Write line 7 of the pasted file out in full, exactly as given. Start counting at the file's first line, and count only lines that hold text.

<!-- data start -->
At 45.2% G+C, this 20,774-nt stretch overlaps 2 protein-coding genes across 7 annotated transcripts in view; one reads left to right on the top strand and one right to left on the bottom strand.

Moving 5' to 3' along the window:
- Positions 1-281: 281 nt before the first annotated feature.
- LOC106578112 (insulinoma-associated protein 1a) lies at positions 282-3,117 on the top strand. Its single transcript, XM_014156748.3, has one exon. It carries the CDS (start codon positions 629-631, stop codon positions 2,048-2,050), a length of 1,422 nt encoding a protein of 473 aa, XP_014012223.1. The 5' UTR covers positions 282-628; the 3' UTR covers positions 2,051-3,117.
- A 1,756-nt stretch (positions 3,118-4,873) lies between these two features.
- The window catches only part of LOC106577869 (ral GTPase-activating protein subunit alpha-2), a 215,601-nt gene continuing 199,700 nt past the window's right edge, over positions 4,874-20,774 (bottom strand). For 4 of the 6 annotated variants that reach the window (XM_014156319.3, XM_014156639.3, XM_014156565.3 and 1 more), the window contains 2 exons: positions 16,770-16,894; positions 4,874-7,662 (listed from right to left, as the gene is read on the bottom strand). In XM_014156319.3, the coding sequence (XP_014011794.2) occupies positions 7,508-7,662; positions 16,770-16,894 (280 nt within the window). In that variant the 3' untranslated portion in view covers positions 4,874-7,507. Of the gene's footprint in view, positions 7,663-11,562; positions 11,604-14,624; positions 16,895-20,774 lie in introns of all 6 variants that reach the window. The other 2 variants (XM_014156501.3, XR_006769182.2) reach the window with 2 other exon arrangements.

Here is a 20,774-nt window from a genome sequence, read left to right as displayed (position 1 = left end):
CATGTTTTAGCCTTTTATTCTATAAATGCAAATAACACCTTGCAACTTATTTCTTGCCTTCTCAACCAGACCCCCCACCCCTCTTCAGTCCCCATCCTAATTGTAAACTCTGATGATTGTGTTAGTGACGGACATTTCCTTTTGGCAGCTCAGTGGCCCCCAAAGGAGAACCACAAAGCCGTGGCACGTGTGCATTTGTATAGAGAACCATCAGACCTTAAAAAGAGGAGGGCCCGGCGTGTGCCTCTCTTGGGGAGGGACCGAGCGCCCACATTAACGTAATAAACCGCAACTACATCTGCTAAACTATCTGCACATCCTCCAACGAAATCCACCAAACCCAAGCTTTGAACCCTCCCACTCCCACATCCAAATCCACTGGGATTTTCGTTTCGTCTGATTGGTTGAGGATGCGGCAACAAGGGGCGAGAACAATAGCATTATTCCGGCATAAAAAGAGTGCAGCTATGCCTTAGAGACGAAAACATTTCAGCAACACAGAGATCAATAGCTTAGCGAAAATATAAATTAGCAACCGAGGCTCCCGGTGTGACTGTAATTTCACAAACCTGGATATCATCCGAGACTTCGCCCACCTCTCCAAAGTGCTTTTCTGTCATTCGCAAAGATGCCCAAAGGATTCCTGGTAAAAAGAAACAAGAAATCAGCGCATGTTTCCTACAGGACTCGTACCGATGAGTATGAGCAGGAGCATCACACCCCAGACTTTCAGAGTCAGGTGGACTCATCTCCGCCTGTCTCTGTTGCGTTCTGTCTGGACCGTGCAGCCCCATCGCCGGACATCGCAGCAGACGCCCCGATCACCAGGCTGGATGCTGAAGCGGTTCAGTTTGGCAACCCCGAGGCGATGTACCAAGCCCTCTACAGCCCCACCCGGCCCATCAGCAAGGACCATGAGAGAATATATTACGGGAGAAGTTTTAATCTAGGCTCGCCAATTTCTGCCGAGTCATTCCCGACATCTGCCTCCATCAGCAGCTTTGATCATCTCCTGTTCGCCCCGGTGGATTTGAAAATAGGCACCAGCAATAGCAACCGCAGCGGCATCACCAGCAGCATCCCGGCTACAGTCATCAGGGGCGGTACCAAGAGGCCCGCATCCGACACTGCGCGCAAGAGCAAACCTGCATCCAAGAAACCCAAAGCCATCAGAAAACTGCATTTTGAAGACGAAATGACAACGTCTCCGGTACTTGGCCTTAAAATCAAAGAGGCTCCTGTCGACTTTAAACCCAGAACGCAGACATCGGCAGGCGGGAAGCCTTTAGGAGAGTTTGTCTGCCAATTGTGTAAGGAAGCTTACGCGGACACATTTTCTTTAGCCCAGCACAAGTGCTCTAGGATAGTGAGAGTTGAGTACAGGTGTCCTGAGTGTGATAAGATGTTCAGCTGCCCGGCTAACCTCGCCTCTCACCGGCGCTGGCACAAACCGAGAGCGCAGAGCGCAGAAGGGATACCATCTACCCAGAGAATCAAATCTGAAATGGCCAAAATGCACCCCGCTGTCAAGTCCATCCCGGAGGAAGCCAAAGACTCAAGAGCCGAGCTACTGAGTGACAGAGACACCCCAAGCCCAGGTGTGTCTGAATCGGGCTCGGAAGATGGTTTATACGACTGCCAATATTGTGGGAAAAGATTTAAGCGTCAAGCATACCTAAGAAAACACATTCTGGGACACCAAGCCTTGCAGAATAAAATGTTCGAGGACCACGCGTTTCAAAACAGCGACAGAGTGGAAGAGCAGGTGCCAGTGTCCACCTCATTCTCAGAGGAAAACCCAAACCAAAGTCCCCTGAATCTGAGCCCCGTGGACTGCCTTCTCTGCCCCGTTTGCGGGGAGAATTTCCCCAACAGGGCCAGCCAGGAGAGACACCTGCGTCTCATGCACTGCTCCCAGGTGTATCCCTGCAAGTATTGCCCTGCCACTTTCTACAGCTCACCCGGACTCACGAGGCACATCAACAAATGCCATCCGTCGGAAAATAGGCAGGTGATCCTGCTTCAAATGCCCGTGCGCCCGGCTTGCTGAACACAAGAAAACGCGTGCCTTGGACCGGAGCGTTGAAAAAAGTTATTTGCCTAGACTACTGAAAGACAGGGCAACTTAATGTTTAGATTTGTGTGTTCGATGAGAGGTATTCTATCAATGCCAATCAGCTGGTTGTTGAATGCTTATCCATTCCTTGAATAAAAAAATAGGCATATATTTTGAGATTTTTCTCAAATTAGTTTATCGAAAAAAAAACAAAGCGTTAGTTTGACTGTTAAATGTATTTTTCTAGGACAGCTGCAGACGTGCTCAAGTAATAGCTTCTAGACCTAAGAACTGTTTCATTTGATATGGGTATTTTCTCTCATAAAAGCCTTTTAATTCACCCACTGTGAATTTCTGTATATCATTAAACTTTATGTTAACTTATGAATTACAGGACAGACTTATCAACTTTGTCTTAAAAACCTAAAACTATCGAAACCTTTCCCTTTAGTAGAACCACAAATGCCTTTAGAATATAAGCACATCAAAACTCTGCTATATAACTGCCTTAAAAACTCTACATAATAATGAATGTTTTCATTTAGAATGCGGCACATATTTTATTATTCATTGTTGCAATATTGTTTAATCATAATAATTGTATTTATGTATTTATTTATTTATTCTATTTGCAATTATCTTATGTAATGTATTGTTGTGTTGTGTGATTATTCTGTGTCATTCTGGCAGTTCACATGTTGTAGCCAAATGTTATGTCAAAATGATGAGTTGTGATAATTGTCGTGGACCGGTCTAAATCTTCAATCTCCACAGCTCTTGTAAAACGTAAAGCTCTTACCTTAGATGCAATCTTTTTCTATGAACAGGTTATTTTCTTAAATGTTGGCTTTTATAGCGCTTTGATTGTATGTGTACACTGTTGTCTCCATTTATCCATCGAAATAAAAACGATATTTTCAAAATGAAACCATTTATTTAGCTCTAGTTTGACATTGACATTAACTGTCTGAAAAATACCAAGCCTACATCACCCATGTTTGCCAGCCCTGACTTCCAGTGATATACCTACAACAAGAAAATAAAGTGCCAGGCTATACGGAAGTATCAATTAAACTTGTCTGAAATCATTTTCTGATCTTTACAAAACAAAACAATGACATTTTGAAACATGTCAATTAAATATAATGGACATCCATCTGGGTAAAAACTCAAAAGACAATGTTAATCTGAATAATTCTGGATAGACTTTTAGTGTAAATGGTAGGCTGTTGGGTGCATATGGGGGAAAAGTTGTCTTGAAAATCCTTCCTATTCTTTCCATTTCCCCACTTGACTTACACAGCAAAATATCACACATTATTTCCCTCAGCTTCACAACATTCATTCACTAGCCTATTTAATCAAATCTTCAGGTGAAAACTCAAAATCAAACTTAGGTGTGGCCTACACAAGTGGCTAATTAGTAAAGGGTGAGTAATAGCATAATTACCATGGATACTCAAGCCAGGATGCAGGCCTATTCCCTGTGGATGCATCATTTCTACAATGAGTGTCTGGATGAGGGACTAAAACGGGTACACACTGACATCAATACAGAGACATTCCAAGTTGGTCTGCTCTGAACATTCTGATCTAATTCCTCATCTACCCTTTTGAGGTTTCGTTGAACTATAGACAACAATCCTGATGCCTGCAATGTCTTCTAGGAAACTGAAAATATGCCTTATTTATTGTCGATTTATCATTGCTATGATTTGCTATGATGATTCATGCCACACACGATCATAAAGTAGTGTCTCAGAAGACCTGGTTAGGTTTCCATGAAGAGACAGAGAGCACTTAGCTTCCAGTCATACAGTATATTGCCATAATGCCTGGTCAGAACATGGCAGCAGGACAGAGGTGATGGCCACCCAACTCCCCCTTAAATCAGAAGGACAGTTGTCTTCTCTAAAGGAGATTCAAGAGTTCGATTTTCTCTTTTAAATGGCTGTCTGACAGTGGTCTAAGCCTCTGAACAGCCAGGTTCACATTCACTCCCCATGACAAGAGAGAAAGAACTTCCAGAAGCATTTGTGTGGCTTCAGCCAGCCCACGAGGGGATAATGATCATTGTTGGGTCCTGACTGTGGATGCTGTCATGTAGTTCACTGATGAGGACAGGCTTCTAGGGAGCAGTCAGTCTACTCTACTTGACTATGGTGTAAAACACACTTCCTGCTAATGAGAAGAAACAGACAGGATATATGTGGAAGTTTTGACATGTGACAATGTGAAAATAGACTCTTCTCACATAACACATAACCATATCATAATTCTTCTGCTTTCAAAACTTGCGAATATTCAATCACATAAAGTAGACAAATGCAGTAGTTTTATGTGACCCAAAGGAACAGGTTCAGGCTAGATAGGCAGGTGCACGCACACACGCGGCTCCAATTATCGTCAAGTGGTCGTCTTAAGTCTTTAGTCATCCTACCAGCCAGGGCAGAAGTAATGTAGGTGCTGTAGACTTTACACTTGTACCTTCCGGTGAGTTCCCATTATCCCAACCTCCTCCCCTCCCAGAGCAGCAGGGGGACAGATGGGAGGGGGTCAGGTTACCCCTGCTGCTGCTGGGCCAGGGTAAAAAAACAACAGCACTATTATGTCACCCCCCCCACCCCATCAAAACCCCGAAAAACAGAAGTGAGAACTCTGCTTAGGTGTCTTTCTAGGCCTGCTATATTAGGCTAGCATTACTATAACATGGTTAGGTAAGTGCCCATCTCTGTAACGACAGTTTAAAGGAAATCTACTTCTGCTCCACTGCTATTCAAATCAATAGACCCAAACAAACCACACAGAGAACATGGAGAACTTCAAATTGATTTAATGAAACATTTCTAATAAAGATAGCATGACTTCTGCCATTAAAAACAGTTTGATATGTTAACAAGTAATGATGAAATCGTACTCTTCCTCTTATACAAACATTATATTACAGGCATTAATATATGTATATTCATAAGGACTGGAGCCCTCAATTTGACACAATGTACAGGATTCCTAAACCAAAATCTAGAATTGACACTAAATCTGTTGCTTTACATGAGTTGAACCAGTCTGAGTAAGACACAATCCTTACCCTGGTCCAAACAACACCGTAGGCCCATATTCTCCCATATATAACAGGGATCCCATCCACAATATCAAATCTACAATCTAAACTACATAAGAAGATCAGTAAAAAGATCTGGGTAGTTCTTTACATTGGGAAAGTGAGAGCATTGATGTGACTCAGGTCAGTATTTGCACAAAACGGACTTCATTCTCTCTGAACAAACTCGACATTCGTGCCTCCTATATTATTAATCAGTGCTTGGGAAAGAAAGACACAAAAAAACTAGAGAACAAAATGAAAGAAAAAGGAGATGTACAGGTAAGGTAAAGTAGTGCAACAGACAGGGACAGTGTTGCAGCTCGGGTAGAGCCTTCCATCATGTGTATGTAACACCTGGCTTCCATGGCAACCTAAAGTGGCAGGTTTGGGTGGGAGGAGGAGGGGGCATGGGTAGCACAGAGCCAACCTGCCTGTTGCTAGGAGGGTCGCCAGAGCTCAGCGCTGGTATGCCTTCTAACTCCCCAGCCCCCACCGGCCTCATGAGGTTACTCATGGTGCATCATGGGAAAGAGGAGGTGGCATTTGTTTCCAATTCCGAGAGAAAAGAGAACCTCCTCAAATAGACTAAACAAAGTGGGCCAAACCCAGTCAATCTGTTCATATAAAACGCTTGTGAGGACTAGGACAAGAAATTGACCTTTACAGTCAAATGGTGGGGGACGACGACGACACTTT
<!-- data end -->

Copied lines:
Here is a 20,774-nt window from a genome sequence, read left to right as displayed (position 1 = left end):